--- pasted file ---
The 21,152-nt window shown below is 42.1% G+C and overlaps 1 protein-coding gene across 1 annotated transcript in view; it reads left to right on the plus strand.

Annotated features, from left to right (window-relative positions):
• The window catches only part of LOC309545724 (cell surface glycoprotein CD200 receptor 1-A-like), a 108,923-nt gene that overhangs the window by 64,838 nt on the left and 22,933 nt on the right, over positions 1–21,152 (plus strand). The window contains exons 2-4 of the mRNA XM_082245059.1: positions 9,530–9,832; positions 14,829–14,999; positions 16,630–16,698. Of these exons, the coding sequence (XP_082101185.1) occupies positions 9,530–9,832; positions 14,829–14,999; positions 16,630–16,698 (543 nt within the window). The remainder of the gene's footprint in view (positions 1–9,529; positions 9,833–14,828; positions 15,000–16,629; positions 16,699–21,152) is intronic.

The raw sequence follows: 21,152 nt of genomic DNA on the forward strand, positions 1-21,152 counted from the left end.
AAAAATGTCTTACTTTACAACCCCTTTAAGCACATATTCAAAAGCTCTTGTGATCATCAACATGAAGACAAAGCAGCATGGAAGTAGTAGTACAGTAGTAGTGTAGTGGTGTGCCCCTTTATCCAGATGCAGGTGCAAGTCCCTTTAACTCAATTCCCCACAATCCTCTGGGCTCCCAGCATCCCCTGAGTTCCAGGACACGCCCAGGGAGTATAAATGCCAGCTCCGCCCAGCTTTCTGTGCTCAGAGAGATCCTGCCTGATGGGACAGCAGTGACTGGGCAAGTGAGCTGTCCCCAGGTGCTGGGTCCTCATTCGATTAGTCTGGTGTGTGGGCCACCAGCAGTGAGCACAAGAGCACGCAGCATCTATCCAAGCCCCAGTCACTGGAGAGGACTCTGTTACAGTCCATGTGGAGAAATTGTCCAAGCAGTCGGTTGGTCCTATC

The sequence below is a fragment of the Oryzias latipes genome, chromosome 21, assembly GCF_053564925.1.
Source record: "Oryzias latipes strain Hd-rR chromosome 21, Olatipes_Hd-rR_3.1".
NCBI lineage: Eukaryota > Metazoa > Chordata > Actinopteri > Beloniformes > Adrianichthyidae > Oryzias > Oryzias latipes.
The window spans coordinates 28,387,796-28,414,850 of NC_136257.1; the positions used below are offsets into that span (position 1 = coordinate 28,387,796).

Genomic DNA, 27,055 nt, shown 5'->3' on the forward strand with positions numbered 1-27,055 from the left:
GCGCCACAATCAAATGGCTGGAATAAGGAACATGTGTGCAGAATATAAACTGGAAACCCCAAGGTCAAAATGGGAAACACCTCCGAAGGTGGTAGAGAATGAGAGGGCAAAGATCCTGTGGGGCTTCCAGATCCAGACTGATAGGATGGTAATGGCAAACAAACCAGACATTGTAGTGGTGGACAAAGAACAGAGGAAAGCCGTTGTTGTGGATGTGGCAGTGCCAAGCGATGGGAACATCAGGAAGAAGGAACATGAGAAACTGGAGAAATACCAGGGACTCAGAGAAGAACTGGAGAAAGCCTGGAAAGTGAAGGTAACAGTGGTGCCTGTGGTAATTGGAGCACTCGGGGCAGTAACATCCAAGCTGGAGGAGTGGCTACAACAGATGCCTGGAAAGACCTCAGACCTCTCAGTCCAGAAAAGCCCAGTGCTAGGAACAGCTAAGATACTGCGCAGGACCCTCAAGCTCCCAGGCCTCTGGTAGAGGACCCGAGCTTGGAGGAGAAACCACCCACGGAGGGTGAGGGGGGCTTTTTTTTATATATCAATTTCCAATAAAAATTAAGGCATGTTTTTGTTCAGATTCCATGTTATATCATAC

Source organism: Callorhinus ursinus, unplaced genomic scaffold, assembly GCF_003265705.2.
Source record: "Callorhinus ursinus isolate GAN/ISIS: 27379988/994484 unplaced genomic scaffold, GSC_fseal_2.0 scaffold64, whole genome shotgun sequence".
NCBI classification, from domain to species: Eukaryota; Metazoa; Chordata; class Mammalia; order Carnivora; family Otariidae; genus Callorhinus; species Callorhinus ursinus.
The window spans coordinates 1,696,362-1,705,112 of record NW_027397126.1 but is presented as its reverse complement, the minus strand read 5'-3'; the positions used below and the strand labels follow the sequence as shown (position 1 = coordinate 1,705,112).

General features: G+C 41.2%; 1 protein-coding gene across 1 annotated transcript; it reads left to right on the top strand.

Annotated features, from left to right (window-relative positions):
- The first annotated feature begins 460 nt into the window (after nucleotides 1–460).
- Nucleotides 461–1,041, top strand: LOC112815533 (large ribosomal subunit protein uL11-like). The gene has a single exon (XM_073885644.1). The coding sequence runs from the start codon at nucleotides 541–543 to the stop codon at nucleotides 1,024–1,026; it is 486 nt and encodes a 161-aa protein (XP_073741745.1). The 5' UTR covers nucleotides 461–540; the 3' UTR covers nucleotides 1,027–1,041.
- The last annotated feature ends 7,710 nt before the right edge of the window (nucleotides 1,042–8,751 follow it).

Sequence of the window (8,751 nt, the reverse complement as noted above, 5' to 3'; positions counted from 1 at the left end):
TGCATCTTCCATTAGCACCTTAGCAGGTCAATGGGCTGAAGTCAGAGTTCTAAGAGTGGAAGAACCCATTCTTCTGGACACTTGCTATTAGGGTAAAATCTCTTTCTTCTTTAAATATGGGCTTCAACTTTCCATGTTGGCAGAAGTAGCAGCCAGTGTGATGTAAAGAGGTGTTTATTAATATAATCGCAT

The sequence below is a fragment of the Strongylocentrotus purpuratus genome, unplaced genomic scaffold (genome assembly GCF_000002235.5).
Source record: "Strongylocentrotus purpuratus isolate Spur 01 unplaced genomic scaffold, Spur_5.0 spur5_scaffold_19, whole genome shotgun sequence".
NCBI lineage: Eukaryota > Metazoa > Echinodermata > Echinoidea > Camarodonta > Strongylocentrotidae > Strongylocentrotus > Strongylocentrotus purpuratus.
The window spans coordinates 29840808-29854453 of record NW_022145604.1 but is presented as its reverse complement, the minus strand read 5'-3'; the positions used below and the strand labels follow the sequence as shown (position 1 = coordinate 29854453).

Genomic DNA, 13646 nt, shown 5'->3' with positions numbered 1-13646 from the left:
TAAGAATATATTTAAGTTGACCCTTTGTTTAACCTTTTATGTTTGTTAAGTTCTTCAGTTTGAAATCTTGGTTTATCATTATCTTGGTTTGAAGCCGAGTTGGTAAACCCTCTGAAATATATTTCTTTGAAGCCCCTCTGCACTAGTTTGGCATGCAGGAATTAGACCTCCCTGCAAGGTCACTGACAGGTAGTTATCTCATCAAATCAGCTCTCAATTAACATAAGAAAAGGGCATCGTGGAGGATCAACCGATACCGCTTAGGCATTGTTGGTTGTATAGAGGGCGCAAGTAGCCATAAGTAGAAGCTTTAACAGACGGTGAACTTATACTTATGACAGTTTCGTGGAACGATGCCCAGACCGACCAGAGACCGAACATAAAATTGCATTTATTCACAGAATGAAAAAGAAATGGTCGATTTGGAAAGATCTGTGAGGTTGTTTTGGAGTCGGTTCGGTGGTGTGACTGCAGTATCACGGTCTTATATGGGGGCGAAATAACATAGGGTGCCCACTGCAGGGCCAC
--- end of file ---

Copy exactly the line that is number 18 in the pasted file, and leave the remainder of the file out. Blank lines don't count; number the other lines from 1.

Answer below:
- The first annotated feature begins 460 nt into the window (after nucleotides 1–460).